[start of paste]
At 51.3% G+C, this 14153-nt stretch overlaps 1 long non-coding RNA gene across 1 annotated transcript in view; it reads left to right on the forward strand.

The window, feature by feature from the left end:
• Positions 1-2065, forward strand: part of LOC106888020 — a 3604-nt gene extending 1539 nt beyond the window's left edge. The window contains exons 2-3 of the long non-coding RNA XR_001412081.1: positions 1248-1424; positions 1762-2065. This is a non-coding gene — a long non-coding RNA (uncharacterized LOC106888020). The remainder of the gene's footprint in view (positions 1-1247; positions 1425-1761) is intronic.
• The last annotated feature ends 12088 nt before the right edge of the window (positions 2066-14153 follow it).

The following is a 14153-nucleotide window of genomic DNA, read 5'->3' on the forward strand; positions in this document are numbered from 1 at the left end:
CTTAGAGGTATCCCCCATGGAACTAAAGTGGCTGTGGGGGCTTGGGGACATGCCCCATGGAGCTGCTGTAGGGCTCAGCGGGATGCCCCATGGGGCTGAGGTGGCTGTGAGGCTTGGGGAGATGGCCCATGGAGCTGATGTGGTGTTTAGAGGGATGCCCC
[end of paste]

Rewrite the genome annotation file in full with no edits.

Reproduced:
At 51.3% G+C, this 14153-nt stretch overlaps 1 long non-coding RNA gene across 1 annotated transcript in view; it reads left to right on the forward strand.

The window, feature by feature from the left end:
• Positions 1-2065, forward strand: part of LOC106888020 — a 3604-nt gene extending 1539 nt beyond the window's left edge. The window contains exons 2-3 of the long non-coding RNA XR_001412081.1: positions 1248-1424; positions 1762-2065. This is a non-coding gene — a long non-coding RNA (uncharacterized LOC106888020). The remainder of the gene's footprint in view (positions 1-1247; positions 1425-1761) is intronic.
• The last annotated feature ends 12088 nt before the right edge of the window (positions 2066-14153 follow it).

The following is a 14153-nucleotide window of genomic DNA, read 5'->3' on the forward strand; positions in this document are numbered from 1 at the left end:
CTTAGAGGTATCCCCCATGGAACTAAAGTGGCTGTGGGGGCTTGGGGACATGCCCCATGGAGCTGCTGTAGGGCTCAGCGGGATGCCCCATGGGGCTGAGGTGGCTGTGAGGCTTGGGGAGATGGCCCATGGAGCTGATGTGGTGTTTAGAGGGATGCCCC